Sydney air pollution from scheduled burn led to 14 premature deaths, researchers find

Aren’t we told planned burns are done to save lives? How come so many people are dying and suffering from the smoke they generate then? In November, 14 people died from the burns smoke that blanketed Sydney. Many more suffered asthma attacks and were hospitalised. How long has this been hidden from the public, with health records kept under wraps?  [Ed]

Photo: Sydney Harbour was shrouded in smoke during hazard reduction burns in May. (Supplied: Stephen Coates)

Up to 14 people died prematurely due to smoke from a hazard reduction burn in Sydney, new research has found, prompting calls for better warnings.

Research co-author Dr Fay Johnston said the smoke which shrouded Sydney for several days in May was one “of the biggest air pollution events in Sydney’s history, comparable with the severe wildfires”.

“Sydney has a very large population of 5 million people and amongst a population that big there’s going to be a substantial pool of people who are in the high-risk category — people who already have heart disease and people who have lung disease,” she said.

“It’s likely that there were an additional 14 deaths and almost 100 hospital admissions from cardiovascular that’s heart and lung diseases on the six smokiest days during that period.”

Dr Johnston said they were not arguing that hazard reduction burns should be stopped, but that better warnings needed to be issued at the time.

“We need to have an interagency approach,” she said.

“Then we can work out how to do it in a way that minimises the impact on the community.

“I want the RFS [Rural Fire Service] to work a bit harder at letting people know ahead of time.”

NSW Rural Fire Service Deputy Commissioner Rob Rogers said a lot of planning went into hazard reduction burns.

He said the fire service works with the Bureau of Meteorology, the CSIRO and other agencies to develop better models for hazard reduction burns.

But Commissioner Rogers said ultimately it was very hard to predict exactly what a fire would do.

“If those models look like they’re going to generate that much pollution we obviously will alert the community,” he said.

“Every single hazard reduction burn that is going to be done is listed on the Rural Fire Service website so I also would suggest that people who have conditions that they struggle with would maybe want to check the website periodically to see if there’s something that will affect them as well.”

Commissioner Rogers emphasised the importance of hazard reduction burns, but said the RFS could do better when notifying the public about smoke and air pollution.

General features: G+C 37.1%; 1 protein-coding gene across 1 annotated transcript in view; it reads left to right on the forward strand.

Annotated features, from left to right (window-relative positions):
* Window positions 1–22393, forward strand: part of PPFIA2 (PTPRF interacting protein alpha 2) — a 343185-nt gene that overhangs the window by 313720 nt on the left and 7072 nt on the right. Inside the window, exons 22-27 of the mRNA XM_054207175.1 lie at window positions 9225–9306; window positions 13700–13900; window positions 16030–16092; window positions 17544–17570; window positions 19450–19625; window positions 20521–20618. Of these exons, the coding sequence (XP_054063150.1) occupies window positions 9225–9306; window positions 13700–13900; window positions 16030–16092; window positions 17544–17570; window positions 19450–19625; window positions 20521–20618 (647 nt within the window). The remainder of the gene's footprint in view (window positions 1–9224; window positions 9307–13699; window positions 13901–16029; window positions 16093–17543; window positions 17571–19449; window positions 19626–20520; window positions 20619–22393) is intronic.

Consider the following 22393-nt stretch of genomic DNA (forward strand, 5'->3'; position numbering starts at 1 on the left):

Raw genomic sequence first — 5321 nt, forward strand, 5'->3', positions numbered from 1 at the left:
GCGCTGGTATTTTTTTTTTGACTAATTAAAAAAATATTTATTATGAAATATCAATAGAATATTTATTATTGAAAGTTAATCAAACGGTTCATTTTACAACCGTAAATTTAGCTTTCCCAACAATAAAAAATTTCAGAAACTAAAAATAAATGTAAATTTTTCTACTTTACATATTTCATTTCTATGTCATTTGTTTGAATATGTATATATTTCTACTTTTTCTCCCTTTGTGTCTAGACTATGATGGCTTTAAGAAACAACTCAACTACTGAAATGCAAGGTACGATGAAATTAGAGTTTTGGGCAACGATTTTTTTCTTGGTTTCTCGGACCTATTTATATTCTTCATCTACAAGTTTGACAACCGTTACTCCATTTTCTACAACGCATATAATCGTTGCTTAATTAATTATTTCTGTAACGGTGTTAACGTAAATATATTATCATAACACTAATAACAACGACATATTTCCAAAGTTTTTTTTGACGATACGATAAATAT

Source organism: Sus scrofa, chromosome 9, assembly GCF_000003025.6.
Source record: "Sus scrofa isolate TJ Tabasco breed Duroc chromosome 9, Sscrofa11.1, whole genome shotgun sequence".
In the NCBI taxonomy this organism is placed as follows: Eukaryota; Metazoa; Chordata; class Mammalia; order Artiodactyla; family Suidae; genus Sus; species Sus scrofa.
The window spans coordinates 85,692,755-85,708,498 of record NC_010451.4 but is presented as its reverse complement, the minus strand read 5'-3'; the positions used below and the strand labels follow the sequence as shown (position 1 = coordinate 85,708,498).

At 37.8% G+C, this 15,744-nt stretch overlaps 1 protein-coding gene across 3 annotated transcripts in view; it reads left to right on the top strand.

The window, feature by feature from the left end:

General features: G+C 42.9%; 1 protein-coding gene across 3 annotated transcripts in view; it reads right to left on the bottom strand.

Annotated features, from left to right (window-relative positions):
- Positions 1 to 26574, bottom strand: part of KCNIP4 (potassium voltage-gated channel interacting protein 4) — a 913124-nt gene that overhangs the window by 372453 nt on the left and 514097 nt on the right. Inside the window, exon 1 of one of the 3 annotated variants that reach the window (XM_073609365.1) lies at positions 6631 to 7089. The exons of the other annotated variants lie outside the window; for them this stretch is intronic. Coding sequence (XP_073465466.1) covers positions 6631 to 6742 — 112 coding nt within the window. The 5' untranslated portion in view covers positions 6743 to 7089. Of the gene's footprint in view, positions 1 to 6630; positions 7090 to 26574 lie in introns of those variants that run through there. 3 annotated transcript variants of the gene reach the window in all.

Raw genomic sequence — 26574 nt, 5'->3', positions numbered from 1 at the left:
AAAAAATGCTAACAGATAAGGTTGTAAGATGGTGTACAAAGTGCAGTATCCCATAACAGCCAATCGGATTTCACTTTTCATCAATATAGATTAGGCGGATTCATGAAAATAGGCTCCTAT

“Two of the fires we’ve had in the last two weeks … were pulled up between the fire and property because of hazard reduction [burns], that’s the important thing,” he said.

“There’s a balance between impact on community and getting hazard reduction done and sometimes there is very limited opportunities to do hazard reduction.

“If we don’t do it then there’s a risk of a fire occurring in that area and obviously causing something [like what] we saw in the mountains in 2013.”

Asthmatics advised to have emergency plans in place

Asthmatic mother of two Kerrie Payne said she knows if there is smoke around well before anyone else.

“I can smell it coming, the symptoms start, the runny nose, the itchy eyes, the coughing, the wheezing starts,” she said.

“I see a significant exacerbation in my symptoms while smoke is around, so the medications have to be adjusted and the preventers have to be increased.”

Anthony Flynn from the Asthma Foundation said smoke could trigger people’s asthma symptoms, including breathlessness, chest tightness, wheezing and coughing.

He advised asthma sufferers to have an action plan developed by their doctor in case symptoms arrive.

“Maintain your preventer medication, maintain your asthma control, make sure your asthma action plan is always updated [every 12 months],” Mr Flynn said.

“Make sure there is a reliever at hand — the blue grey puffer which is the reliever — and that there is medication in it and that you have a spare one with you.”

Finally, he said asthmatics should avoid smoke if they could.

“If they don’t see improvement or if they’re worried at all or if they have significant shortness of breath they should go straight to the doctor or call an ambulance and get emergency care,” Mr Flynn said.

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